Two teenage boys are dead after asking a man about his height.
The teens were buying candy in a store in South Chicago prior to the fatal shooting.
What are the details?
Jasean Francis, 17, and Charles Riley, 16, visited a local candy store last week when they encountered the suspect, 19-year-old Laroy Battle, ABC News reported.
A third teen accompanied the two teens, who remains unnamed at the time of this writing. He was not struck by any bullets during the exchange.
Authorities say that Francis and Riley asked Battle how tall he was during the interaction.
"The victims were walking into the store, they saw Battle, he was standing in line while at the store and the victims commented that Battle, he was quite tall, and they asked him how tall he was and hoped to be that tall someday," Deputy Chief of Detectives Brendan Deenihan said during a press briefing.
"Unfortunately, we will never even see the full growth of these poor children," he added.
Francis and Riley left the store and began walking home when they noticed Battle followed them from the store.
Reports say that Battle shot Francis in the back, chest, and left hand. Battle also reportedly shot Riley in the back and the left leg. Police recovered nine shell casings during the investigation.
First responders arrived on the scene and transported the teens to the University of Chicago Hospital, where they died from injuries sustained in the shooting.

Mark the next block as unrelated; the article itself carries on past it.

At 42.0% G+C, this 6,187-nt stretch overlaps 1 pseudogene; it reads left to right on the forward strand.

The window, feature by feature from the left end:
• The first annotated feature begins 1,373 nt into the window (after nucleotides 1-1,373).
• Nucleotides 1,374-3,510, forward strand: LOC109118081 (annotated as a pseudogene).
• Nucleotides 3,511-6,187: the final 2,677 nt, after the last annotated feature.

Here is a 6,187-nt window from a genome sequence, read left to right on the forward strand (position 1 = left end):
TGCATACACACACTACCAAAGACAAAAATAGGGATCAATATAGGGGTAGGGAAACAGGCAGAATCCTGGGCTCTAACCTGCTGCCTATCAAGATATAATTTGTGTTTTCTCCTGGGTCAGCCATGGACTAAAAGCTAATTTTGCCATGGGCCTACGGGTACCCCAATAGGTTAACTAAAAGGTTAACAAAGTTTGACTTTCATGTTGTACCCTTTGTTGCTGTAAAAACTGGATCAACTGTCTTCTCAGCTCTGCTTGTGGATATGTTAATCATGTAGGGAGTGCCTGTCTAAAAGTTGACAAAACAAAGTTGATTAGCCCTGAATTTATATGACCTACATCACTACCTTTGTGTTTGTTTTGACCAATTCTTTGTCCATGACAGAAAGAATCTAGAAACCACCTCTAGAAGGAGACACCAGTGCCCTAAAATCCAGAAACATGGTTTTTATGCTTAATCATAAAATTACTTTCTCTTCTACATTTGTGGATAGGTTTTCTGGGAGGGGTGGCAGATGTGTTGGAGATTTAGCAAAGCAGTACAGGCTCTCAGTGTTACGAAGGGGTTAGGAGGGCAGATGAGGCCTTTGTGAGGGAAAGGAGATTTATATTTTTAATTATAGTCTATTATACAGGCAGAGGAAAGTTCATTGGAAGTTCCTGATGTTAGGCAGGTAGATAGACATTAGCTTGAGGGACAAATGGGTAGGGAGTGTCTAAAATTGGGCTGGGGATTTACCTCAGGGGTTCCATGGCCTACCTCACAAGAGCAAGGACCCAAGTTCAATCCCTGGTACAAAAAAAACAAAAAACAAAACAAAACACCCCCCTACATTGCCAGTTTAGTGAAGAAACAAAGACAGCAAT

Authorities were able to locate the suspect from security camera footage.
"Security cameras from the area were able to show the offender discarding a gun in the garbage can, and then Battle was eventually found hiding out in a motel," Deenihan said. "He was arrested without incident."
He insisted that there was no previous altercation between Battle and the teens.
"There was nothing that would have set Battle off to be angry at these kids," he said. "He is about 6'3", 6,4", and they literally just asked him how tall he was because he is extremely tall."
Battle was charged with two counts of first degree murder and denied bond.
How did the community help?
“Justice was very swift in this case because we got help from the community," Deenihan added. “The offender was identified quickly because the community called the detectives and they told them that was Battle in the video. That is how this case broke. The private security camera footage provided to CPD was incredibly valuable in this case. The fact that detectives can now retrieve this footage quickly and then request the help of the community to identify these [kinds of] offenders is invaluable."
“This is just one example of how Chicago can help improve the public safety by working together to remove these very dangerous offenders from the streets," Deenihan concluded.